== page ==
Businessman, author, climber, farmer, actor, speaker, consultant, and entrepreneur.

Is the United States Losing its Entrepreneurial Edge?

Colorful Shoes

Color of course would enhance these 🙂 (click to enlarge)

As I have travelled the world the last year I have been struck more than once by the fact that many other countries seem to exhibit a much hungrier, edgier entrepreneurship than we now see in the United States. Maybe we have gotten complacent and comfortable with our style of entrepreneurship. It strikes me that it is a much more centralized, corporate led brand of entrepreneurship than I have seen elsewhere. I wrote previously of the retail environment in Egypt where it seemed everyone wanted to serve the tourist industry. I experienced the same in Turkey where everyone was a salesperson selling whatever was available.

Colorful Shoes2

Handmade shoes selling for $30 (click to enlarge)

I have spent the last month in Buenos Aires and I am seeing the same type of capitalism exhibited in Argentina. In the retail sector, for example there are no large department stores. The retail is highly decentralized and spread throughout the city at street level. There certainly are a few stores of corporate type ownership with multiple locations but largely the retail seems to be Mom and Pop type stores that occupy their 4-6 meters of street frontage and sell clothing, shoes and all manner of retail goods.

Buenos Aries, a city of 13 million people has many of the type shops that design and produce their own goods. An excellent example is 2S doble sentido, a women’s shoe and accessory store that produces one of a kind shoes and jewelry for women. They sell them out of their single location on Paraguay Street. They occupy a 5-meter storefront and the production is done in the basement. I have attached pictures of the shop and some of the stock. The shoes are very artsy and colorful and really unlike any I had seen elsewhere. I talked to the owner and he told me they had been in business for eight years. The first four were spent making shoes in there home and selling them at arts and craft fairs throughout the city. For the last four years, they have occupied the Paraguay St location.

Many other stores do the same type thing only different type products. They produce clothing, shoes on a totally custom basis.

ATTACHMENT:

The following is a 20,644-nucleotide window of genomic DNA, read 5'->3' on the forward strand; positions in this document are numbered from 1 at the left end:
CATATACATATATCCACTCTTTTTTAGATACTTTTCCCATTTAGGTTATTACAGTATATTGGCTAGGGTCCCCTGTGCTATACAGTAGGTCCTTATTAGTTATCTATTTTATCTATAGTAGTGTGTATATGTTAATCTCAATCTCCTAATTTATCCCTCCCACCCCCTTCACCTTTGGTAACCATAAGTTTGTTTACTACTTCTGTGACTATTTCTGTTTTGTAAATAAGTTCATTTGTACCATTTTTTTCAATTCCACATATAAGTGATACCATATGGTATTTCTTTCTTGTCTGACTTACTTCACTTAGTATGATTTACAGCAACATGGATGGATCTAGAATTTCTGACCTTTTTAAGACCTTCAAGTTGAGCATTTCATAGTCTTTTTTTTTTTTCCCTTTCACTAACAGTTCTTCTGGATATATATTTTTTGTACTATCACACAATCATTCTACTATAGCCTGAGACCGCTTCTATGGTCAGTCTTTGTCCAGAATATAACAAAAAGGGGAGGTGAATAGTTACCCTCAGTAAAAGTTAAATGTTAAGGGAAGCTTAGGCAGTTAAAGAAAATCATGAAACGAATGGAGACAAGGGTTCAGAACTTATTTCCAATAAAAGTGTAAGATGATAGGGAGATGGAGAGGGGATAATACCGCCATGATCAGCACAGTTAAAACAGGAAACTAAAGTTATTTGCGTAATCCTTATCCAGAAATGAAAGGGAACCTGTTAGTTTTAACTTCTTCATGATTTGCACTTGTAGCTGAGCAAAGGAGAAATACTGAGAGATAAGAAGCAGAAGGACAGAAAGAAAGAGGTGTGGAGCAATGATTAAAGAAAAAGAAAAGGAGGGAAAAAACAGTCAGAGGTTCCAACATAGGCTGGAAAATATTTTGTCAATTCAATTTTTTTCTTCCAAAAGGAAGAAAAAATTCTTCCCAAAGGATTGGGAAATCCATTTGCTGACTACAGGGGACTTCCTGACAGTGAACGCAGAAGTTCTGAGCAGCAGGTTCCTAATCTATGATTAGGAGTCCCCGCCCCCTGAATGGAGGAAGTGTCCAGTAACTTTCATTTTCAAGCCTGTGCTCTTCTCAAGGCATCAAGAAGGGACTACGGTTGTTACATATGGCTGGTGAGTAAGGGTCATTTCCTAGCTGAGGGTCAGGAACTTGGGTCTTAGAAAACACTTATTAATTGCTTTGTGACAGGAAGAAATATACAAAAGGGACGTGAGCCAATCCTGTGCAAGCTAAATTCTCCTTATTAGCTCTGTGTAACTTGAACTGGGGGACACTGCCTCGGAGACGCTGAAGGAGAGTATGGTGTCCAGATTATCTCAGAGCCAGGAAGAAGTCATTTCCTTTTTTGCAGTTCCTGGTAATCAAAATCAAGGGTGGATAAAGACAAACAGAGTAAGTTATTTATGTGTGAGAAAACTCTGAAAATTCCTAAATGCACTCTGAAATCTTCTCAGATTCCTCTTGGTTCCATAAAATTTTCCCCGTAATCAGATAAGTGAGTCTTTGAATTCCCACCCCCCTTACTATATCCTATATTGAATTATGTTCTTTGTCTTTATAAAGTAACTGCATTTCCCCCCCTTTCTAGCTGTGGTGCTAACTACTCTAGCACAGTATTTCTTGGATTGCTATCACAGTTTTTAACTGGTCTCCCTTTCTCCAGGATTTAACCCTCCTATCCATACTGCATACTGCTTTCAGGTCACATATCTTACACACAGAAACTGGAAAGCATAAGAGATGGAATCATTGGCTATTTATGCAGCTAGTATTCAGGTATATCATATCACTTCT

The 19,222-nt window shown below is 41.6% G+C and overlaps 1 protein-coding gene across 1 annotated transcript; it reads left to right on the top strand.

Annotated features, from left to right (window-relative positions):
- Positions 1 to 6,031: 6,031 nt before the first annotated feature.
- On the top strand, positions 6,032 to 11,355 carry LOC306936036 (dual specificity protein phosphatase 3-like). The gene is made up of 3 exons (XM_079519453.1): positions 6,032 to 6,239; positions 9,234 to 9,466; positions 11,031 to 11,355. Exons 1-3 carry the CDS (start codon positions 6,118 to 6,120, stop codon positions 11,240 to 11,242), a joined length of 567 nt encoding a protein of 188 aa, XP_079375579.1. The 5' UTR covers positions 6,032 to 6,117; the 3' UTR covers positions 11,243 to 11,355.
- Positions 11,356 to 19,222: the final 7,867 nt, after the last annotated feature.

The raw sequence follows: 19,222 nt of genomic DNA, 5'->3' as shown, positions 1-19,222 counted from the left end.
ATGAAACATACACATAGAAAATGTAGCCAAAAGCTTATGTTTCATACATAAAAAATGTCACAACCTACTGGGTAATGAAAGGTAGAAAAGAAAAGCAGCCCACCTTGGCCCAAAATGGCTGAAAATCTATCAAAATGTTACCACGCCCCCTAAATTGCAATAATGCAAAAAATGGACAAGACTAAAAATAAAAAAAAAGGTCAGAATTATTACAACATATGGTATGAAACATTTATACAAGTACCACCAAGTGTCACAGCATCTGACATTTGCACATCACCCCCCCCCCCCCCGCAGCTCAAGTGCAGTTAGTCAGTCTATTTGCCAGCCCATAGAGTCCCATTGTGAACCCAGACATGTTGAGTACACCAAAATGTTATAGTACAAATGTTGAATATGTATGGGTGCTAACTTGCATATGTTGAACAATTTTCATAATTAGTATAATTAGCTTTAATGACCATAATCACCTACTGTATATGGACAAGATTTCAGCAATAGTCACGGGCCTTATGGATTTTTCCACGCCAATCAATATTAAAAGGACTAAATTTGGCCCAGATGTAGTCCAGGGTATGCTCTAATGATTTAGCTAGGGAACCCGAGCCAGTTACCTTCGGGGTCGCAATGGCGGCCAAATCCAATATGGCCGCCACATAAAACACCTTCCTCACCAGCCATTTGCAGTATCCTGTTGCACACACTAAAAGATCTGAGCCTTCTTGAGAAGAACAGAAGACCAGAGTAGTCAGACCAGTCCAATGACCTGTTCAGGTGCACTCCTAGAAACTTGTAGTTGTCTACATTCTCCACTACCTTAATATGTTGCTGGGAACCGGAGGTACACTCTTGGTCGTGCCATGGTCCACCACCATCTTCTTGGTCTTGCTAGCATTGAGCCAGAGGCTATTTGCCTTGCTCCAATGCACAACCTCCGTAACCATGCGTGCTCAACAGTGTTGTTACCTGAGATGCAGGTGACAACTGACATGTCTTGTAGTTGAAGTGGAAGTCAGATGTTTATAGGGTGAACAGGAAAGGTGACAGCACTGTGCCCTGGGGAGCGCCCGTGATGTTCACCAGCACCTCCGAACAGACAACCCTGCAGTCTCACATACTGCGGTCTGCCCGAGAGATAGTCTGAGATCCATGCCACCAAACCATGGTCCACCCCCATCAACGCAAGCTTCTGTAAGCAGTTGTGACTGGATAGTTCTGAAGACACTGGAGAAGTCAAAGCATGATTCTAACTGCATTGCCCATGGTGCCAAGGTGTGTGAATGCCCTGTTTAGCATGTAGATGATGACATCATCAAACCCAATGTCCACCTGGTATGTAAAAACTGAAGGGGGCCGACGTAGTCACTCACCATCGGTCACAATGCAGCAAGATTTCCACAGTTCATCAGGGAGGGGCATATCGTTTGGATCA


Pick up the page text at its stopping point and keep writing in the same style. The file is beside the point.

Colorful Shoes3

(click to enlarge)

In my mind, that is a very edgy, risky form of entrepreneurship. The business owner needs to be able to do all things, assess customer demand and needs, manage and maybe do production, sales and marketing.

The type of entrepreneurship we now exercise in the USA seems quite a bit more controlled and less risky. Corporations following a formula that has been proven elsewhere undertake a lot of growth. Consider GAP, Old Navy, Applebee’s, Nordstrom… they have all developed common products and systems and duplicated them throughout the country.

Have we gotten lazy and risk averse in the good old capitalistic USA? Is this just a natural maturation process? Will countries like Argentina and Turkey find that their business interests will consolidate and centralize as their economies mature? That is a definite possibility for a developing country like Turkey but it is harder to consider Argentina an underdeveloped country. It has a much more mature economy than Turkey and capitalism has been practiced there for a long time.

Another example of this trend in Argentina is the restaurant industry. Other than the ever-present McDonalds and Burger Kings, there is very few chain or corporate restaurants. Yet on every block, there are cafes, pizza joints, parillas (Argentinean beef restaurants) and all other manner of eating establishments. There does not seem to be a need for formulaic, franchised restaurants like those that we see in the states. Again, this seems to be a much riskier type of capitalism.

As I write this, I am on a 17-hour bus to Port Iguazu. Iguazu Falls is the largest falls in South America and is a major tourist attraction. This leads to my final example of Argentinean entrepreneurship- the bus lines… There are 162 bus companies in Argentina! Retiro bus station in Buenos Aries is four city blocks long and has over 150 bus parking places. Buses leave there for all parts of South America. Competition has done an interesting thing. The bus companies offer all manner of services and service levels. You can choose from a cama, semi-cama and full cama service. Full cama is a first class service with hot meals, drinks and a seat that reclines fully into a bed. I was even given a bottle of trademark Malbec Argentinean wine to go with my dinner. I got great nights sleep while I traversed the country.

It seems the good old USA would be ripe for this kind of service. Yet, I think we still have two bus companies that offer the same thing- slightly reclining seats with no meal service. Where are the entrepreneurs on that one?

So, are we losing our entrepreneurial edge? Are we getting lazy and losing the creative entrepreneurship that built our country? If we are, what does it mean in the long run? I do not have the answers to these questions, I am just posing them but they are worth pondering. One hundred sixty two bus companies, that’s right, one hundred sixty two…competing in the same station…all manner of decorated buses, wild colors, whitewall tires, fully reclining seats… think about it…that’s competition, that’s entrepreneurship!.